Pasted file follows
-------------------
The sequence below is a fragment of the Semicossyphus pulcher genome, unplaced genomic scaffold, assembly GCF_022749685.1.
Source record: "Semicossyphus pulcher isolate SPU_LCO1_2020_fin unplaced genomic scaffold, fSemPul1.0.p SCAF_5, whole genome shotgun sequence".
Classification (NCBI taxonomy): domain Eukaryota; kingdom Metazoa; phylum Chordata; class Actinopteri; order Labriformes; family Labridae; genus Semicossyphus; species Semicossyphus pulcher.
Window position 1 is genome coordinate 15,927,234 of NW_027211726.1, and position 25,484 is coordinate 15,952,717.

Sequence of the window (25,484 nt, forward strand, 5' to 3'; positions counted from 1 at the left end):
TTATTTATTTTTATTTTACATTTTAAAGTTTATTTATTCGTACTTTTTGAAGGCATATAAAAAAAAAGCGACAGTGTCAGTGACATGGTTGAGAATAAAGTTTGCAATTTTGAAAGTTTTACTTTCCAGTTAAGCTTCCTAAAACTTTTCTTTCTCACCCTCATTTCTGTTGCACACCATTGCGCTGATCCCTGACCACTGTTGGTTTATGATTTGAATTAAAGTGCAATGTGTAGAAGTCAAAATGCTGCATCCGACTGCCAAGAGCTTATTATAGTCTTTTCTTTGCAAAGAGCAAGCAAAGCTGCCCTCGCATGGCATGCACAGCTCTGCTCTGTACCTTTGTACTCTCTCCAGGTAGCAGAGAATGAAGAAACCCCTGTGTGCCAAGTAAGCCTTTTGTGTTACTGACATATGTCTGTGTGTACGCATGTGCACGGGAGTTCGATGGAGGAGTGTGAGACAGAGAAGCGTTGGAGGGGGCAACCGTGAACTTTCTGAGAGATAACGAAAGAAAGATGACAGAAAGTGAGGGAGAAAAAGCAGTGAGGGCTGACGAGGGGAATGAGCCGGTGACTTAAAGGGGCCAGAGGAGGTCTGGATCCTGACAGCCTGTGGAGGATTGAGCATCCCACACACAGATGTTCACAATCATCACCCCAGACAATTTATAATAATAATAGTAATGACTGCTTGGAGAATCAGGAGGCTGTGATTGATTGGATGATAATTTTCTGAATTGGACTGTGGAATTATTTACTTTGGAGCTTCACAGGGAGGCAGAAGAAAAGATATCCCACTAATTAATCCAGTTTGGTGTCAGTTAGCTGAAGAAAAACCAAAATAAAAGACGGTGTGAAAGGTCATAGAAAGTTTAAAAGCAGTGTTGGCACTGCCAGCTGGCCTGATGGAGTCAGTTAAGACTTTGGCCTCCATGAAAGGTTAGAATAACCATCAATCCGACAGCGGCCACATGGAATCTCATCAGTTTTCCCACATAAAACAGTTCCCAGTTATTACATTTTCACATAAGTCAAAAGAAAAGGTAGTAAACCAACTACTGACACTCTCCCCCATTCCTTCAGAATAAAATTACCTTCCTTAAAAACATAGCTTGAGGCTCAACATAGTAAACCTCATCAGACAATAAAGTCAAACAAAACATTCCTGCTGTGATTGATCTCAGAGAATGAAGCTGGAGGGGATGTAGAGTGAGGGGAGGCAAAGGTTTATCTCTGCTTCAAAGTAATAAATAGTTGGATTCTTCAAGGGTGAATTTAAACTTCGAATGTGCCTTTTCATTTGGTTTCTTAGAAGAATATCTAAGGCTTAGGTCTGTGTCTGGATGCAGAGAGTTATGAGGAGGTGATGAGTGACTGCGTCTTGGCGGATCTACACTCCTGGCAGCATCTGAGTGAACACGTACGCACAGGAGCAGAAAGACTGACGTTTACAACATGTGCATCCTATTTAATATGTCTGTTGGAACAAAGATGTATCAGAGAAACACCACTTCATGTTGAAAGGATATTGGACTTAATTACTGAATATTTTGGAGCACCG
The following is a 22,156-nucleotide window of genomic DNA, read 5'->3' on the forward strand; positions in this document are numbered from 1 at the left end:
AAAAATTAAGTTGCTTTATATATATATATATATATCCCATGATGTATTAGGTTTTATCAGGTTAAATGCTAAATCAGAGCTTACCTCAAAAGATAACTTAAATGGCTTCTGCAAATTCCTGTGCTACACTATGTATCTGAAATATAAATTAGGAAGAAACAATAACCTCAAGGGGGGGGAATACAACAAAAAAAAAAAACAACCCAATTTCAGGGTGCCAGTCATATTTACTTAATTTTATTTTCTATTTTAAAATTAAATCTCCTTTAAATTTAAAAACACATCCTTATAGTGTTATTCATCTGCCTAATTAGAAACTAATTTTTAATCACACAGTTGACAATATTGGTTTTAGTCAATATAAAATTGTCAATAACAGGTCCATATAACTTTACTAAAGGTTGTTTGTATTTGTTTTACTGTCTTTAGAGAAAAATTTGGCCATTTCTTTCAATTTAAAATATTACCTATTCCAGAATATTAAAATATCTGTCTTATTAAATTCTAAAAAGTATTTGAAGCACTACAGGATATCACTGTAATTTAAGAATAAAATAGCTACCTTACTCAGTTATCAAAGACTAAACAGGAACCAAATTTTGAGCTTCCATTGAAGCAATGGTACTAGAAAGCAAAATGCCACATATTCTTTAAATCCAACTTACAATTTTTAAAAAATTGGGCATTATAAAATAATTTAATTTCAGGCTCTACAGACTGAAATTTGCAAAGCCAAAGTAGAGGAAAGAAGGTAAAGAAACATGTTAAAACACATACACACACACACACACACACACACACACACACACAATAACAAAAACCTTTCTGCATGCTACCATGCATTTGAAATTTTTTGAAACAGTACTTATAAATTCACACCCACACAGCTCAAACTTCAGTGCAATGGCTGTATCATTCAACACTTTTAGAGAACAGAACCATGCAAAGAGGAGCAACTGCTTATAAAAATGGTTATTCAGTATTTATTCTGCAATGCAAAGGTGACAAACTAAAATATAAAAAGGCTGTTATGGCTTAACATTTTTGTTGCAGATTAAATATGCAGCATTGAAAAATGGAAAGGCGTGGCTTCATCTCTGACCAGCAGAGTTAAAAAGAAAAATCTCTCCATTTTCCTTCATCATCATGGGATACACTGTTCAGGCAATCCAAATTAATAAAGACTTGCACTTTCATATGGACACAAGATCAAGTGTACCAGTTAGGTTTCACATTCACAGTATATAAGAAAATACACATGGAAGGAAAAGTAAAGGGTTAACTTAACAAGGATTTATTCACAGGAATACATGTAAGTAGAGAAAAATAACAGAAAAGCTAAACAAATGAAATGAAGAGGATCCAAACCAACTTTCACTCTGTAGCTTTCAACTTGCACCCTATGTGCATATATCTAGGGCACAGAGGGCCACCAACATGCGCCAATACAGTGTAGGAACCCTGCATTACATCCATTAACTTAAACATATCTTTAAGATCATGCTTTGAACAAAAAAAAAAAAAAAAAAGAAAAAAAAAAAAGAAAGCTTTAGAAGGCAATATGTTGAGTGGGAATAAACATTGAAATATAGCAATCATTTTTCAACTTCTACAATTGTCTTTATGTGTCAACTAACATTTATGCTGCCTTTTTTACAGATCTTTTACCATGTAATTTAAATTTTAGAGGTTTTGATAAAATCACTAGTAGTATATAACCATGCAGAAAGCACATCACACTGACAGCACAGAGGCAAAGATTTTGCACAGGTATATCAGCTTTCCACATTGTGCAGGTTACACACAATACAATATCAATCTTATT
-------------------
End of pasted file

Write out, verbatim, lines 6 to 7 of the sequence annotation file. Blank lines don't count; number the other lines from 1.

TTATTTATTTTTATTTTACATTTTAAAGTTTATTTATTCGTACTTTTTGAAGGCATATAAAAAAAAAGCGACAGTGTCAGTGACATGGTTGAGAATAAAGTTTGCAATTTTGAAAGTTTTACTTTCCAGTTAAGCTTCCTAAAACTTTTCTTTCTCACCCTCATTTCTGTTGCACACCATTGCGCTGATCCCTGACCACTGTTGGTTTATGATTTGAATTAAAGTGCAATGTGTAGAAGTCAAAATGCTGCATCCGACTGCCAAGAGCTTATTATAGTCTTTTCTTTGCAAAGAGCAAGCAAAGCTGCCCTCGCATGGCATGCACAGCTCTGCTCTGTACCTTTGTACTCTCTCCAGGTAGCAGAGAATGAAGAAACCCCTGTGTGCCAAGTAAGCCTTTTGTGTTACTGACATATGTCTGTGTGTACGCATGTGCACGGGAGTTCGATGGAGGAGTGTGAGACAGAGAAGCGTTGGAGGGGGCAACCGTGAACTTTCTGAGAGATAACGAAAGAAAGATGACAGAAAGTGAGGGAGAAAAAGCAGTGAGGGCTGACGAGGGGAATGAGCCGGTGACTTAAAGGGGCCAGAGGAGGTCTGGATCCTGACAGCCTGTGGAGGATTGAGCATCCCACACACAGATGTTCACAATCATCACCCCAGACAATTTATAATAATAATAGTAATGACTGCTTGGAGAATCAGGAGGCTGTGATTGATTGGATGATAATTTTCTGAATTGGACTGTGGAATTATTTACTTTGGAGCTTCACAGGGAGGCAGAAGAAAAGATATCCCACTAATTAATCCAGTTTGGTGTCAGTTAGCTGAAGAAAAACCAAAATAAAAGACGGTGTGAAAGGTCATAGAAAGTTTAAAAGCAGTGTTGGCACTGCCAGCTGGCCTGATGGAGTCAGTTAAGACTTTGGCCTCCATGAAAGGTTAGAATAACCATCAATCCGACAGCGGCCACATGGAATCTCATCAGTTTTCCCACATAAAACAGTTCCCAGTTATTACATTTTCACATAAGTCAAAAGAAAAGGTAGTAAACCAACTACTGACACTCTCCCCCATTCCTTCAGAATAAAATTACCTTCCTTAAAAACATAGCTTGAGGCTCAACATAGTAAACCTCATCAGACAATAAAGTCAAACAAAACATTCCTGCTGTGATTGATCTCAGAGAATGAAGCTGGAGGGGATGTAGAGTGAGGGGAGGCAAAGGTTTATCTCTGCTTCAAAGTAATAAATAGTTGGATTCTTCAAGGGTGAATTTAAACTTCGAATGTGCCTTTTCATTTGGTTTCTTAGAAGAATATCTAAGGCTTAGGTCTGTGTCTGGATGCAGAGAGTTATGAGGAGGTGATGAGTGACTGCGTCTTGGCGGATCTACACTCCTGGCAGCATCTGAGTGAACACGTACGCACAGGAGCAGAAAGACTGACGTTTACAACATGTGCATCCTATTTAATATGTCTGTTGGAACAAAGATGTATCAGAGAAACACCACTTCATGTTGAAAGGATATTGGACTTAATTACTGAATATTTTGGAGCACCG
The following is a 22,156-nucleotide window of genomic DNA, read 5'->3' on the forward strand; positions in this document are numbered from 1 at the left end: